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An Interview with Authors Chris Allen & Patricia Walkow

Chris Allen and Patricia Walkow are both award-winning authors and editors of fiction and nonfiction who discovered each other’s work as members of Corrales Writing Group. Their individual articles, essays, and short stories have been published in a variety of venues that include newspaper columns and anthologies. Chris and Pat’s first novel collaboration is Alchemy’s Reach (2023), a murder mystery with a touch of romance. You’ll find Chris on Facebook and her SWW author page. Look for Pat on, Facebook, and her Amazon author page. For more about Pat’s work, read her 2016, 2020, and 2023 interviews for SouthWest Writers.

What is your elevator pitch for Alchemy’s Reach?
Detective Jennifer Murphy’s life is torn asunder when lightning splits the sky and a rifle shot splits the air. Only her dog, Fi, understands what happened.

What formed first in your minds that grew into the story idea: a character, a setting, a what-if question? How did you proceed from there?
The idea for Alchemy’s Reach came from a true event, a mass murder, that happened in southeastern New Mexico in 1885. We set our story in the present day in that setting and created characters that had ties to that prior event. A strong female character and giving the reader a sense of place were important to us. Our main character, Jennifer Murphy, is a deputy sheriff in Lincoln County where she lives on a ranch of rolling hills she and her younger brother, Ethan, inherited from their parents. We wanted the reader to understand how independent Jennifer is, how competent she is. We also wanted to highlight the sights, scents, and sounds of Lincoln County.

You two have collaborated before on writing projects. How did you divide the responsibilities of writing/producing this book? What was the greatest challenge in the collaboration process?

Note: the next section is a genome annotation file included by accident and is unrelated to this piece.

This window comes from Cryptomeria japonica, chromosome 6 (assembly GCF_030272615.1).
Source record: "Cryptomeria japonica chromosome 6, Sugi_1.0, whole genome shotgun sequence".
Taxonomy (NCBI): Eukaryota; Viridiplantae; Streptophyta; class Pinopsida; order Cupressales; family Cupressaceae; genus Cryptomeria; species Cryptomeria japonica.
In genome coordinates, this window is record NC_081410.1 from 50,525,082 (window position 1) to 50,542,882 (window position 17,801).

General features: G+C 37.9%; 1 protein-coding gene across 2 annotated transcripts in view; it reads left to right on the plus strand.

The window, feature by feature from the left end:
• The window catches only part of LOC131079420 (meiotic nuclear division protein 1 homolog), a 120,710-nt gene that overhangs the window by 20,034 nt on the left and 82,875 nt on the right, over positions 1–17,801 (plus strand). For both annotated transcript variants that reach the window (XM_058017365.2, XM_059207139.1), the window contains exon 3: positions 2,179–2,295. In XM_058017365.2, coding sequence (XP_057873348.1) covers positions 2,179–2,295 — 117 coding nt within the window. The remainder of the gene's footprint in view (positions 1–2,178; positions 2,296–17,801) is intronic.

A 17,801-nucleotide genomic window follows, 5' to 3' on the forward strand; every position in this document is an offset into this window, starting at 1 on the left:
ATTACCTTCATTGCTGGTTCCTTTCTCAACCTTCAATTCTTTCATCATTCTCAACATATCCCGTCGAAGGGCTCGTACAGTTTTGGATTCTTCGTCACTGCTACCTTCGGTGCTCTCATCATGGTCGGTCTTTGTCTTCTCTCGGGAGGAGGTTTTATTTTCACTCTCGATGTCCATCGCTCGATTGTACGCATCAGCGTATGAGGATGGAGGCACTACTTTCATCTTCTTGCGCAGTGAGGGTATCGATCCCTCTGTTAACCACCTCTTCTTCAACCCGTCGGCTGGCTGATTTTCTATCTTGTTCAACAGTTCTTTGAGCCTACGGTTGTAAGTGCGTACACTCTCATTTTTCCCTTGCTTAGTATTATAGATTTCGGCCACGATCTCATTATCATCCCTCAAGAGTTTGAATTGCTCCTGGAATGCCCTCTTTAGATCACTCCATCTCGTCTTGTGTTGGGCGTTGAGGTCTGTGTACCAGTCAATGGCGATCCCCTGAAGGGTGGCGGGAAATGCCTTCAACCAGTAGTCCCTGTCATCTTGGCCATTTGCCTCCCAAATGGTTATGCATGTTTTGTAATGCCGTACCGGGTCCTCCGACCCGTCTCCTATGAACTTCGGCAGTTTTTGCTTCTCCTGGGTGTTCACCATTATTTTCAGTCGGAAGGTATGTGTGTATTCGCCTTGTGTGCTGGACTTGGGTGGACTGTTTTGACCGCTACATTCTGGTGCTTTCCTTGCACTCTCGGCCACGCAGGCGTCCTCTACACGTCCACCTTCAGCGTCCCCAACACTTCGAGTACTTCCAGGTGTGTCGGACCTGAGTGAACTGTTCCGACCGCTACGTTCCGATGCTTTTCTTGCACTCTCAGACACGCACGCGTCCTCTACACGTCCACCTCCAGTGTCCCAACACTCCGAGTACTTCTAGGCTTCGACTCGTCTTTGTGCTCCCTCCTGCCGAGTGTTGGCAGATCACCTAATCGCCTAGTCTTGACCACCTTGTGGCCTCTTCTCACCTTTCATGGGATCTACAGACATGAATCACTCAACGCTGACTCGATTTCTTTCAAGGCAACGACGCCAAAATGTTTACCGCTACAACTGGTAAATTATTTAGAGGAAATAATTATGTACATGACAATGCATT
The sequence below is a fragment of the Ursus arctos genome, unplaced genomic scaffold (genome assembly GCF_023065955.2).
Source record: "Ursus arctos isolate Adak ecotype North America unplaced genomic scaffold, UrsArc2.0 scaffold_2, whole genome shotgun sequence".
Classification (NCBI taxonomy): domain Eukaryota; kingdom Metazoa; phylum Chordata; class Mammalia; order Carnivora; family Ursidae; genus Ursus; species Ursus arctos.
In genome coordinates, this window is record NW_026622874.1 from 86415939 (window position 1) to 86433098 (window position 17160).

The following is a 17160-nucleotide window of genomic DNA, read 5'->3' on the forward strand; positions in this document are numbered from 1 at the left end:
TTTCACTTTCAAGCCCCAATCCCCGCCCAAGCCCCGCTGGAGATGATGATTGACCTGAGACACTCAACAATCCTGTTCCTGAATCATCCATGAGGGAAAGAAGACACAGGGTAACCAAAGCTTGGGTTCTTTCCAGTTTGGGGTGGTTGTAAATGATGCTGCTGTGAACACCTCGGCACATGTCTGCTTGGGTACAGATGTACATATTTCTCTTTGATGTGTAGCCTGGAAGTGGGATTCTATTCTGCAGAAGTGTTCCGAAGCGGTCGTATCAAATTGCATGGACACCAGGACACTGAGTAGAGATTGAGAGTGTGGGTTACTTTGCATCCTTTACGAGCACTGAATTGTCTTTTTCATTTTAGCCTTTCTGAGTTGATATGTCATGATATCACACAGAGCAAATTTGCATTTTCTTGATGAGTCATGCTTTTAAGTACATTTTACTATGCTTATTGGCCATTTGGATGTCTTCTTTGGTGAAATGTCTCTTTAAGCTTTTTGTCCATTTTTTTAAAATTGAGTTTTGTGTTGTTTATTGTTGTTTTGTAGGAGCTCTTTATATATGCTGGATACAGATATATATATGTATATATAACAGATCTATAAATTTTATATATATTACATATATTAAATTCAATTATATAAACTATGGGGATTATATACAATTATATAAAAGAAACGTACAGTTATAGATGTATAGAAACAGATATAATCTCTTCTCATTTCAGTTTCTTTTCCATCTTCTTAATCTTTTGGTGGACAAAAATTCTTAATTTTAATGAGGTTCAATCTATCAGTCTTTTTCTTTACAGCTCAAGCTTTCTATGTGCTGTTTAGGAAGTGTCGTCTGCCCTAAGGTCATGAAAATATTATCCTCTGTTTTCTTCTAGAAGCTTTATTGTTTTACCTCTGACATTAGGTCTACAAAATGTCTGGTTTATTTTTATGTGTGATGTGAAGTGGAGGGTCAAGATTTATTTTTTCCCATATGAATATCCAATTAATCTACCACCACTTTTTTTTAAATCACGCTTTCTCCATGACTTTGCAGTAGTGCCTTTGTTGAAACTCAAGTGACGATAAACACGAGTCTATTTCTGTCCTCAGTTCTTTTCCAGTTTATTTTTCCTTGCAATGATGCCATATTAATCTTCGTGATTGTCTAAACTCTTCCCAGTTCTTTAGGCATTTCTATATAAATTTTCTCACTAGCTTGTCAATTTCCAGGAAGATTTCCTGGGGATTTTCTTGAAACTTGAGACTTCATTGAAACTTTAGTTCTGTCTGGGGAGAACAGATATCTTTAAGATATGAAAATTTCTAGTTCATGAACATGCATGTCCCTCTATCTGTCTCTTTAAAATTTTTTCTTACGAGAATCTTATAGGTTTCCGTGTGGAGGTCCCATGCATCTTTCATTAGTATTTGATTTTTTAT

We previously collaborated to write short stories with both current and previous members of the Corrales Writing Group. Each of those stories has been published. Alchemy’s Reach is the first time it was just the two of us.

As with any collaborative effort, it is important for all parties involved to be committed to the project. It means working to reach common ground regarding what the story is about. Although we did not have major differences regarding our story in Alchemy’s Reach, we learned to give a little, get a little, and in the end, create a third voice that belongs neither solely to Pat nor to Chris.

As we discussed our story, one of us would volunteer to write a part, and the following week we’d review it, revise it, and then assign the next chapter. Sometimes one person wrote several chapters in a row; sometimes we simply wrote one at a time. There is also administrivia involved when authoring a book. For example, Pat developed a timeline for the story; Chris kept the character sketches up-to-date. Regarding research of the physical location or anything else related to our story, we would decide who would do what. It was pretty painless, but that goes back to our agreeing on what the book was about in the first place.

How did the book come together?